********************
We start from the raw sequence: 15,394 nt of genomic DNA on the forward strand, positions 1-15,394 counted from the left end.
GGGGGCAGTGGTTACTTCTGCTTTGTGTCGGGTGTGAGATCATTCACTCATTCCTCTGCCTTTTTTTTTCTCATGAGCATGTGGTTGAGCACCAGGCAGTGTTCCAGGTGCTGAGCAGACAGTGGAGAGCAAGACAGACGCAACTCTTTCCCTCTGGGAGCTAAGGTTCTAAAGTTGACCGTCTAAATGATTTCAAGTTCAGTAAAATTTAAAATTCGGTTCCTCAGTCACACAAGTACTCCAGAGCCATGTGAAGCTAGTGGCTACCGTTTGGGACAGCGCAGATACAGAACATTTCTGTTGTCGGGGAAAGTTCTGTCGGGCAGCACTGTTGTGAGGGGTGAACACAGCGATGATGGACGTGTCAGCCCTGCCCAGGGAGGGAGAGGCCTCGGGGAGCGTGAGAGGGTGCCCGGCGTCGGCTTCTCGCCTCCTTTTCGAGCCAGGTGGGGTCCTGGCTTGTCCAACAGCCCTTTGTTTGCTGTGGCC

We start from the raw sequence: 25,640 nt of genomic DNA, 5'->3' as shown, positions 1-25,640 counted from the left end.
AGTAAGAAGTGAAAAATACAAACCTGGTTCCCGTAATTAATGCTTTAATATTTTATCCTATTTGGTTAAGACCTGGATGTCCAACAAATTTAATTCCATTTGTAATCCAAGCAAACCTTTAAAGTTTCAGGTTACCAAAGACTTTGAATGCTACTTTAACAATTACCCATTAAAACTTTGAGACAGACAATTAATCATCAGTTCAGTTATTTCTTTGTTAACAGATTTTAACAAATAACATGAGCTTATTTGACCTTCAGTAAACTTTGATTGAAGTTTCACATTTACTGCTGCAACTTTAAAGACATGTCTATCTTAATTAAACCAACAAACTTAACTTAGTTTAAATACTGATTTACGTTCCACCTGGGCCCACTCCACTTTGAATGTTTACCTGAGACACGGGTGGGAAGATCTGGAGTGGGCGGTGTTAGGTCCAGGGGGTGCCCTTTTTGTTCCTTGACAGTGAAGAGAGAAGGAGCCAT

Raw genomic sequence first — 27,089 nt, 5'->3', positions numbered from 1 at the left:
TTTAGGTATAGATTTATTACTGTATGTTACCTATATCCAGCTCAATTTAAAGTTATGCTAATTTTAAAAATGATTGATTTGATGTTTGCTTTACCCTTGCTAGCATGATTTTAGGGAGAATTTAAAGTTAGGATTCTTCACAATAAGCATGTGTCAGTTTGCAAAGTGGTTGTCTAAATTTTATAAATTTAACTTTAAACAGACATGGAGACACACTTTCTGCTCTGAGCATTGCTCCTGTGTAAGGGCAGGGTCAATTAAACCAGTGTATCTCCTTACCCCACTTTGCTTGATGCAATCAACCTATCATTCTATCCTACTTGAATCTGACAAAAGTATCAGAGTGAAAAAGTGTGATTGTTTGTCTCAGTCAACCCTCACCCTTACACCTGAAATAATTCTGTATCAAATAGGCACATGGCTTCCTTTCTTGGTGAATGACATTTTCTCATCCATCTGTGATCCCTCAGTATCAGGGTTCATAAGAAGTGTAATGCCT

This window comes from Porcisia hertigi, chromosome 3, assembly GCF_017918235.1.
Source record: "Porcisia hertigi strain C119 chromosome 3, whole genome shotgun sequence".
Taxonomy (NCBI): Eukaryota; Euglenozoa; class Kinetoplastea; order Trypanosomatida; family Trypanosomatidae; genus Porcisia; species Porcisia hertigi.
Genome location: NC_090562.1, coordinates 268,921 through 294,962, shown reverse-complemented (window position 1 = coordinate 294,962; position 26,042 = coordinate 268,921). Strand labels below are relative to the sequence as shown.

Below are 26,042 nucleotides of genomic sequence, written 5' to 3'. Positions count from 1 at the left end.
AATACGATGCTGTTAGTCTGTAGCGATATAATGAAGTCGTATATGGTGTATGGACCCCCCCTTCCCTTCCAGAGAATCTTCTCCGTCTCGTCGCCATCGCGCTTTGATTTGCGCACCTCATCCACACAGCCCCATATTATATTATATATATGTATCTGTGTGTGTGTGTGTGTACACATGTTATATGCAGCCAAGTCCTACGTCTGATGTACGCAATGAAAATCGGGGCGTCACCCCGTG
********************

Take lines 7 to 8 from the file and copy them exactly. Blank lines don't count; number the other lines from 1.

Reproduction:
This window comes from Porcisia hertigi, chromosome 3, assembly GCF_017918235.1.
Source record: "Porcisia hertigi strain C119 chromosome 3, whole genome shotgun sequence".